(Found) need help finding author and title

fallenkitsune

Member
Joined
Aug 15, 2010
Messages
6
Years ago (5+) my grandmother had my aunt buy her an ebook from an author who recently died (at the time) and it was published after her death. The author believed she was reincarnated from the alien creatures from this story, its strange enough for me to remember that part of the prolog. I started the ebook but didn't finish it and i'd like to continue reading it but i've forgotten the title and author.

It was a book about people who were descended from vegetables and evolved into humanoids with green skin. They lived on a planet that had very harsh winds/weather and people died on a regular basis from it. I think they farmed moss in caves and other veggies to survive and if they did not get regular sunlight they wilted away and died. They believed the weather was sent to them by 'Gods' as punishment for something. Later in the story a young man was born with strange physical features and was herding sheep like creatures from patches of moss and found melons which tasted like nothing they'd eaten before. Eventually the story skipped several generations and the people are living under domes to protect them from the elements.

I stopped reading shortly into this part, does it sound familiar to anyone?
 

fallenkitsune

Member
Joined
Aug 15, 2010
Messages
6
Never mind i called my grandmother and she had the title and author written down. Its Gods of Green Mountain by V.C. Andrews.
 

Vertigo

Mad Mountain Man
Supporter
Joined
Jun 29, 2010
Messages
7,639
Location
Scottish Highlands
Thanks for updating us fallen! I must admit I have not come across that author and it does sound like a pretty strange story!
 

dannymcg

"Hold my beer, wait and see this!"
Joined
Sep 9, 2016
Messages
4,025
Location
Cumbria UK
Update on this old Search query:

I got a copy based on the original query, it sounded interesting.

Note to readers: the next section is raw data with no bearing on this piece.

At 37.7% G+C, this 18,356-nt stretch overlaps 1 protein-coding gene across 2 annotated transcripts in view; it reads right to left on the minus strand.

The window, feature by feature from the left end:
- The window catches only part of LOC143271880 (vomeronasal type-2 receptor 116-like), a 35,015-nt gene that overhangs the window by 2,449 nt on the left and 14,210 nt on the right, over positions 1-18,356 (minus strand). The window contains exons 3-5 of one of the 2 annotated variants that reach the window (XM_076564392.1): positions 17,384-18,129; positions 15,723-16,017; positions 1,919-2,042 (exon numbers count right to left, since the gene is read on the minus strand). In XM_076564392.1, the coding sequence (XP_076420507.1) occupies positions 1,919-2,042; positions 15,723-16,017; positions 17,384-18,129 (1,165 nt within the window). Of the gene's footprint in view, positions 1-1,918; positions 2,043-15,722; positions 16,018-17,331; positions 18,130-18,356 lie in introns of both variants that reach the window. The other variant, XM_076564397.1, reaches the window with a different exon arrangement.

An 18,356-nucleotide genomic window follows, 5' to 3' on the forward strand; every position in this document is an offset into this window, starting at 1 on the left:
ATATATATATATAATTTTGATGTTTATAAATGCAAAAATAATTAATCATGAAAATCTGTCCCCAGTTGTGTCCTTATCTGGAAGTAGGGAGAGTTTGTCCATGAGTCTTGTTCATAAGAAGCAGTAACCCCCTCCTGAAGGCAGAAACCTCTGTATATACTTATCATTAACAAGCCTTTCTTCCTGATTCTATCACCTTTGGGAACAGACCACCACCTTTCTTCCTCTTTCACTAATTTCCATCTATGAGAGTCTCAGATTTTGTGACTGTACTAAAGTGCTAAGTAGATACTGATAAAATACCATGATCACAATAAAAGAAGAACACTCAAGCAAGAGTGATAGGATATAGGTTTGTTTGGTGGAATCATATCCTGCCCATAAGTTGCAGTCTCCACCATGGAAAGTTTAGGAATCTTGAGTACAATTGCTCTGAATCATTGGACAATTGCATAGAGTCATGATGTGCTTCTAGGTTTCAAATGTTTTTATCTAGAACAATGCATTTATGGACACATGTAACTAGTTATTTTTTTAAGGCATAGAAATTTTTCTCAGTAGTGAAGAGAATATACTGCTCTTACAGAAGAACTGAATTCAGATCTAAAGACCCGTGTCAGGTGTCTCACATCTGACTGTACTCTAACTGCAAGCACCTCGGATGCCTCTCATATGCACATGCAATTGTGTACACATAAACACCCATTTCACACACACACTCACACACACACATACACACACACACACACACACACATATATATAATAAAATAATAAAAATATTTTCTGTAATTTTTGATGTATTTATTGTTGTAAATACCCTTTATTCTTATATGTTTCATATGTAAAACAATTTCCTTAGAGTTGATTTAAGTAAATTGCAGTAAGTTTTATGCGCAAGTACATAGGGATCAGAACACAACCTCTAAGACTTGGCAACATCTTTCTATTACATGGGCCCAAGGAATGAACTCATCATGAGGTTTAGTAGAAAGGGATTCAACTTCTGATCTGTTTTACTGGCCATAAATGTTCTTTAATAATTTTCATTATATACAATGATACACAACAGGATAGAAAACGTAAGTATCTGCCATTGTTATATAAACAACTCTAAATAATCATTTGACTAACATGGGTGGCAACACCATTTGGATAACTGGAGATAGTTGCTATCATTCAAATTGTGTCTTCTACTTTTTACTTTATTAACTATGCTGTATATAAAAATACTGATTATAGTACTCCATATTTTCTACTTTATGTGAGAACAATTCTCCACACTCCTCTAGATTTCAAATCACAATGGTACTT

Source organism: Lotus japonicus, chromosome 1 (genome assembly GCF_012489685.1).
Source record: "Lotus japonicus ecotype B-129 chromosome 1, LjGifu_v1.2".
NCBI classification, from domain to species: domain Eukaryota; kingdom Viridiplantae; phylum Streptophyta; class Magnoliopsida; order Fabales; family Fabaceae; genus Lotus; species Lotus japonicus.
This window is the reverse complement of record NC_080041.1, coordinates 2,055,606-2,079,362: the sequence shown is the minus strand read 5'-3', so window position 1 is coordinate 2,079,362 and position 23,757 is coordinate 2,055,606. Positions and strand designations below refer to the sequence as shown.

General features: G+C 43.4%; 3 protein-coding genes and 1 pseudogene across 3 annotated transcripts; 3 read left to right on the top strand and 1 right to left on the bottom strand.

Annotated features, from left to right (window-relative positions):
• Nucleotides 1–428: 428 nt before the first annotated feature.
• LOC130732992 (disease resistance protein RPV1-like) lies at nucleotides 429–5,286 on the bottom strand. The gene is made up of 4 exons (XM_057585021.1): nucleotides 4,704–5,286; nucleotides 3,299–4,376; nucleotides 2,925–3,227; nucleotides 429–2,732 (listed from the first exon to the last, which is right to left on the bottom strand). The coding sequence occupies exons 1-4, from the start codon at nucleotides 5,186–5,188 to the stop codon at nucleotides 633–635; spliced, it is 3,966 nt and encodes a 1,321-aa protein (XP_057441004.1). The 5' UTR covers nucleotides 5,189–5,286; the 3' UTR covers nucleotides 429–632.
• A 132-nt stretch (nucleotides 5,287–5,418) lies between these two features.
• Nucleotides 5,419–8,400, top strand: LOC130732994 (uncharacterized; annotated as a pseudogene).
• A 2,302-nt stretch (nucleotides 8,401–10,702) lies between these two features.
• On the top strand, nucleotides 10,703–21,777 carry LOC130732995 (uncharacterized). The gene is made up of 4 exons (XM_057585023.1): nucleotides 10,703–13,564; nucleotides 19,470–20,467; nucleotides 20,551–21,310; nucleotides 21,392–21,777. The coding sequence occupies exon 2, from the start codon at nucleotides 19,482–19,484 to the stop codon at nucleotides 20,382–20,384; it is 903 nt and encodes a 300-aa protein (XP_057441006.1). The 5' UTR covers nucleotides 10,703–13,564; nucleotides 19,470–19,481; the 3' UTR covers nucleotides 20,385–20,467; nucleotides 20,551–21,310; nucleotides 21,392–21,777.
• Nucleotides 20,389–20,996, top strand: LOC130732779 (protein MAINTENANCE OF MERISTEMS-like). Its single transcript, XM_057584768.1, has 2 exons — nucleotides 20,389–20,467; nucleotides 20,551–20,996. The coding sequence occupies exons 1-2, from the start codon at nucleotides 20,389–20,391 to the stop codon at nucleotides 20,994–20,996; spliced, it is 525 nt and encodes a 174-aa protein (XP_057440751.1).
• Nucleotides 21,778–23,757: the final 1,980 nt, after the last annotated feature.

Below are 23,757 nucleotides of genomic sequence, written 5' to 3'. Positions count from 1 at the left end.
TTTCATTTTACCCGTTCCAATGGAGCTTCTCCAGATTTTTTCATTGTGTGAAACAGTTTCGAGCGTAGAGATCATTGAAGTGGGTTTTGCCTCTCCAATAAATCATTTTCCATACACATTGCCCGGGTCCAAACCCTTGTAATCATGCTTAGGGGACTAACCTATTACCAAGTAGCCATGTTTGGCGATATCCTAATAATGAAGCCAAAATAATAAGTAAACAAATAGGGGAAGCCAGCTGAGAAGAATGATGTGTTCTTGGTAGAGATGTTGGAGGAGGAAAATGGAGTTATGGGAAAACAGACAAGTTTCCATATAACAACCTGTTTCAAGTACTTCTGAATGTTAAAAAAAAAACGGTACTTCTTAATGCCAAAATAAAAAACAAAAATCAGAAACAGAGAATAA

Take my advice and don't repeat my mistake, it's utter sh*t.

The author is the same who wrote "Flowers in the attic", if you've read that and liked it then you might enjoy this, if you didn't then avoid it like the plague
 

Ravensquawk

Well-Known Member
Joined
Apr 30, 2006
Messages
47
Update on this old Search query:

I got a copy based on the original query, it sounded interesting.

Take my advice and don't repeat my mistake, it's utter sh*t.

The author is the same who wrote "Flowers in the attic", if you've read that and liked it then you might enjoy this, if you didn't then avoid it like the plague
I like these kinds of warnings. There are some SF stories I can, to my endless regret, never unread.

Then, of course, there are others that leave me feeling *awful* but are good stories, of the Third Type Asimov called "If this goes on....." stories.
Like "Memorial" by Theodore Sturgeon.

Then there are the ones in between. George R.R. Martin leaves you feeling crappy - but they're so *good*.

Then there is the remedy for useless, unhealing illness: stopping reading any Neil Gaiman.
 

hitmouse

Well-Known Member
Joined
Jul 3, 2011
Messages
1,816
Can you expand on your disdain for Neil Gaiman please?